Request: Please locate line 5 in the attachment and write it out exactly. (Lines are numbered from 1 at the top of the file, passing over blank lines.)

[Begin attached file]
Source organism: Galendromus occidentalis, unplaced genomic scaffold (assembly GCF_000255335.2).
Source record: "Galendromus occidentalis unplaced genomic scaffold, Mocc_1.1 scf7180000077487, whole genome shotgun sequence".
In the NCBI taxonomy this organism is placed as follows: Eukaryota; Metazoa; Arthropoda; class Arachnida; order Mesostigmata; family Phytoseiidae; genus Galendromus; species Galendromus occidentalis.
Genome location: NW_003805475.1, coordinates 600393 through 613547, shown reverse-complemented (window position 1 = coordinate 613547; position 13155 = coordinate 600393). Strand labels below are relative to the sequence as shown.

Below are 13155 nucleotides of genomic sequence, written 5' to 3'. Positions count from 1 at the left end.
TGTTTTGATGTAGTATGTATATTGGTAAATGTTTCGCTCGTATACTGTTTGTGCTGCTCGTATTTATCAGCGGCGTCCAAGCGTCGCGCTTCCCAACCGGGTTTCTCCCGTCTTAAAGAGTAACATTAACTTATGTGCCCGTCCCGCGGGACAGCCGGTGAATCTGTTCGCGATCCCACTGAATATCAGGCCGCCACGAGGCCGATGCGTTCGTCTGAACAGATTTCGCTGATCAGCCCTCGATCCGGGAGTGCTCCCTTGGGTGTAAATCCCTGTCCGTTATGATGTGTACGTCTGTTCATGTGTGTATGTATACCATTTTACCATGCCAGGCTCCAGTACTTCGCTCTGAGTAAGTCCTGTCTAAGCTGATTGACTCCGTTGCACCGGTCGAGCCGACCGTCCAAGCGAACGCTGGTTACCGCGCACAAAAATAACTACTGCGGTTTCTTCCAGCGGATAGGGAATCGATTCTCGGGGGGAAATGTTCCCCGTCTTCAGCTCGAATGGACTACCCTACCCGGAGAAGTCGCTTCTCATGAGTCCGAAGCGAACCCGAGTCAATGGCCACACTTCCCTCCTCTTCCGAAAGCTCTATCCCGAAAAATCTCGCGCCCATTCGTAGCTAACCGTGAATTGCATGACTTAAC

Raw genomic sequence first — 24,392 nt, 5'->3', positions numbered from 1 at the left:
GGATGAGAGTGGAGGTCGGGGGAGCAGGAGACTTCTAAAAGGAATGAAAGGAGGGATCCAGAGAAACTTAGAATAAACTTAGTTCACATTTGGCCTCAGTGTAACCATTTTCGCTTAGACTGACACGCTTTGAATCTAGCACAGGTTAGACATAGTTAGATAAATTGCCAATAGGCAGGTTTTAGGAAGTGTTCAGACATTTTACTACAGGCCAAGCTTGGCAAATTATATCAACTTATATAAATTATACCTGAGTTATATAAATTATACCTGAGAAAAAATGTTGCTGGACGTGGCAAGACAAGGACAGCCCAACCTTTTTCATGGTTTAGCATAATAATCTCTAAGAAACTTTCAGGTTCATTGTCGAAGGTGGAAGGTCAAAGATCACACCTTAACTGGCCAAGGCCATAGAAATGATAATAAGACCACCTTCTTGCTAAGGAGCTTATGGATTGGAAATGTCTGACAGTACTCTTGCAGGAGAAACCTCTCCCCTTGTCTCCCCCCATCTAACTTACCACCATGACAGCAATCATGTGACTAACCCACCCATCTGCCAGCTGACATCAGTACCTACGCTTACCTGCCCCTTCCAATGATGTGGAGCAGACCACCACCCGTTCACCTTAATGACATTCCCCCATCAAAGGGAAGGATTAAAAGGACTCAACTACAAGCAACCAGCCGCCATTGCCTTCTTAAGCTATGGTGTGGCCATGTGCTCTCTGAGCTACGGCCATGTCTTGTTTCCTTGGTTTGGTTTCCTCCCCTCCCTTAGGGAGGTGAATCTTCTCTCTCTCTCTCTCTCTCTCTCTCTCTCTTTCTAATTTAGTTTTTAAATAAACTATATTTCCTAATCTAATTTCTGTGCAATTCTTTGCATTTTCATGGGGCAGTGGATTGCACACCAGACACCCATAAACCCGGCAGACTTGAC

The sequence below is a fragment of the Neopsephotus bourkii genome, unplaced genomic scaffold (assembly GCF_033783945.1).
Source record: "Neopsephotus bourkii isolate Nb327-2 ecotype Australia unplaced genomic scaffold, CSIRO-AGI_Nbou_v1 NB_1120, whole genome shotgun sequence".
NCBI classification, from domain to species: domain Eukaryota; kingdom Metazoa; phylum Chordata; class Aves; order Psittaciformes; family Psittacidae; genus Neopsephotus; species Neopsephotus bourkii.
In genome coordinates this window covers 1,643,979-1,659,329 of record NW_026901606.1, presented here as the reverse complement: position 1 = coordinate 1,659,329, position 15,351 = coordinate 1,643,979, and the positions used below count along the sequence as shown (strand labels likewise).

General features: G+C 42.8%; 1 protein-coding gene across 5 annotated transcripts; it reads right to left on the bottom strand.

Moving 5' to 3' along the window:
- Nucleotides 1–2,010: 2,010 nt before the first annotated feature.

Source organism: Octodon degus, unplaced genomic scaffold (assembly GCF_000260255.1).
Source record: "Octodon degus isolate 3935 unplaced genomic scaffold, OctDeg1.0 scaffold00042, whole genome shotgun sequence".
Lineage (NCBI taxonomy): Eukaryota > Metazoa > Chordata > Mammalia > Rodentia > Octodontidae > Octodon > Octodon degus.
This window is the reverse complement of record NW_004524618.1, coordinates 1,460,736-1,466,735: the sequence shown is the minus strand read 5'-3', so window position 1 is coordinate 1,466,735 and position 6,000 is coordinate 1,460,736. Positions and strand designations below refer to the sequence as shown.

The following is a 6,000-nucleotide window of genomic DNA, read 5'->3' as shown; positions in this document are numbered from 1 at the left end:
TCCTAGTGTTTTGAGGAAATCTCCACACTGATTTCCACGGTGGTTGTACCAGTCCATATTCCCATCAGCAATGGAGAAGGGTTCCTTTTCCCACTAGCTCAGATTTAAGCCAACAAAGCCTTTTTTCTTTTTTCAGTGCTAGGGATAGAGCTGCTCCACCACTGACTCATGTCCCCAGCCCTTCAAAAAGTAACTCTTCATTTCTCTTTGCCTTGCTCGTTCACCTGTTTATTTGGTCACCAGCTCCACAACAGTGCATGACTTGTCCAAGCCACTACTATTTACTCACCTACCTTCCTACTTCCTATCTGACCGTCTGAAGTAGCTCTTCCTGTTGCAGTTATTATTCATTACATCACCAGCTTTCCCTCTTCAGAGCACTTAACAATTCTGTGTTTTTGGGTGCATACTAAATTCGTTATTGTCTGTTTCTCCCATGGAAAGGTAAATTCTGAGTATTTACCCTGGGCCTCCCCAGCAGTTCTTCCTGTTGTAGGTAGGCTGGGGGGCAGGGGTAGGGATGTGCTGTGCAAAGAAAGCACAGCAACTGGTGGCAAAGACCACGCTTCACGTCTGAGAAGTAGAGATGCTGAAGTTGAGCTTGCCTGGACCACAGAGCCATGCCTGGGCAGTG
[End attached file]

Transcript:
Below are 13155 nucleotides of genomic sequence, written 5' to 3'. Positions count from 1 at the left end.